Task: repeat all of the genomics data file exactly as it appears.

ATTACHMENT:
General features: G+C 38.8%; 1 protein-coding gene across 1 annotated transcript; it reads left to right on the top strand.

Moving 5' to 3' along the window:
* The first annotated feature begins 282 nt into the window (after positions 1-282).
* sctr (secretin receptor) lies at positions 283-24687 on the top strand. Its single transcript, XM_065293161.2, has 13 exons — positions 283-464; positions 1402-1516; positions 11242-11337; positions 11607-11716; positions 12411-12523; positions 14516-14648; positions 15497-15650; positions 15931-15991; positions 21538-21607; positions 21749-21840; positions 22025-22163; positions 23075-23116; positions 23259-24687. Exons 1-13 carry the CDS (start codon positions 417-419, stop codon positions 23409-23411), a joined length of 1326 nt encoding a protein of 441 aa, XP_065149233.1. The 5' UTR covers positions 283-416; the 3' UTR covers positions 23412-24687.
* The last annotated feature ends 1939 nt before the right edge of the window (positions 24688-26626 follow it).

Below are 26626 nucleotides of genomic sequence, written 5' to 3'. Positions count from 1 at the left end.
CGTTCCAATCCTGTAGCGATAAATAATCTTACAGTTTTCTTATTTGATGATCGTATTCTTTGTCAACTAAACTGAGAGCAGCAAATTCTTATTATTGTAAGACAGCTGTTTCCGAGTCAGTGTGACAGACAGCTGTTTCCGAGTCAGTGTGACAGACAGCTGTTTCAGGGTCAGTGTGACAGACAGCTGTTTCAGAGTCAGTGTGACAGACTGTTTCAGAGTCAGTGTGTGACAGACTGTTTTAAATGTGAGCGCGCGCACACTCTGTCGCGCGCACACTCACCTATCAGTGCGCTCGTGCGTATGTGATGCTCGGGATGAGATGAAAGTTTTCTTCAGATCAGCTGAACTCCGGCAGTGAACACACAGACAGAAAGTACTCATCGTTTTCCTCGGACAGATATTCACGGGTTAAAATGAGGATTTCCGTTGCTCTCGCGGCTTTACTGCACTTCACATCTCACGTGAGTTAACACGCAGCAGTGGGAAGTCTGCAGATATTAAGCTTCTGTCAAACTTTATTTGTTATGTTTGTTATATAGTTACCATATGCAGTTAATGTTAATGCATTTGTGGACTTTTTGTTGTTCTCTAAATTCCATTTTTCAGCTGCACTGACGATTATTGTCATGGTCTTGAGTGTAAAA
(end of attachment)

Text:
General features: G+C 38.8%; 1 protein-coding gene across 1 annotated transcript; it reads left to right on the top strand.

Moving 5' to 3' along the window:
* The first annotated feature begins 282 nt into the window (after positions 1-282).
* sctr (secretin receptor) lies at positions 283-24687 on the top strand. Its single transcript, XM_065293161.2, has 13 exons — positions 283-464; positions 1402-1516; positions 11242-11337; positions 11607-11716; positions 12411-12523; positions 14516-14648; positions 15497-15650; positions 15931-15991; positions 21538-21607; positions 21749-21840; positions 22025-22163; positions 23075-23116; positions 23259-24687. Exons 1-13 carry the CDS (start codon positions 417-419, stop codon positions 23409-23411), a joined length of 1326 nt encoding a protein of 441 aa, XP_065149233.1. The 5' UTR covers positions 283-416; the 3' UTR covers positions 23412-24687.
* The last annotated feature ends 1939 nt before the right edge of the window (positions 24688-26626 follow it).

Below are 26626 nucleotides of genomic sequence, written 5' to 3'. Positions count from 1 at the left end.
CGTTCCAATCCTGTAGCGATAAATAATCTTACAGTTTTCTTATTTGATGATCGTATTCTTTGTCAACTAAACTGAGAGCAGCAAATTCTTATTATTGTAAGACAGCTGTTTCCGAGTCAGTGTGACAGACAGCTGTTTCCGAGTCAGTGTGACAGACAGCTGTTTCAGGGTCAGTGTGACAGACAGCTGTTTCAGAGTCAGTGTGACAGACTGTTTCAGAGTCAGTGTGTGACAGACTGTTTTAAATGTGAGCGCGCGCACACTCTGTCGCGCGCACACTCACCTATCAGTGCGCTCGTGCGTATGTGATGCTCGGGATGAGATGAAAGTTTTCTTCAGATCAGCTGAACTCCGGCAGTGAACACACAGACAGAAAGTACTCATCGTTTTCCTCGGACAGATATTCACGGGTTAAAATGAGGATTTCCGTTGCTCTCGCGGCTTTACTGCACTTCACATCTCACGTGAGTTAACACGCAGCAGTGGGAAGTCTGCAGATATTAAGCTTCTGTCAAACTTTATTTGTTATGTTTGTTATATAGTTACCATATGCAGTTAATGTTAATGCATTTGTGGACTTTTTGTTGTTCTCTAAATTCCATTTTTCAGCTGCACTGACGATTATTGTCATGGTCTTGAGTGTAAAA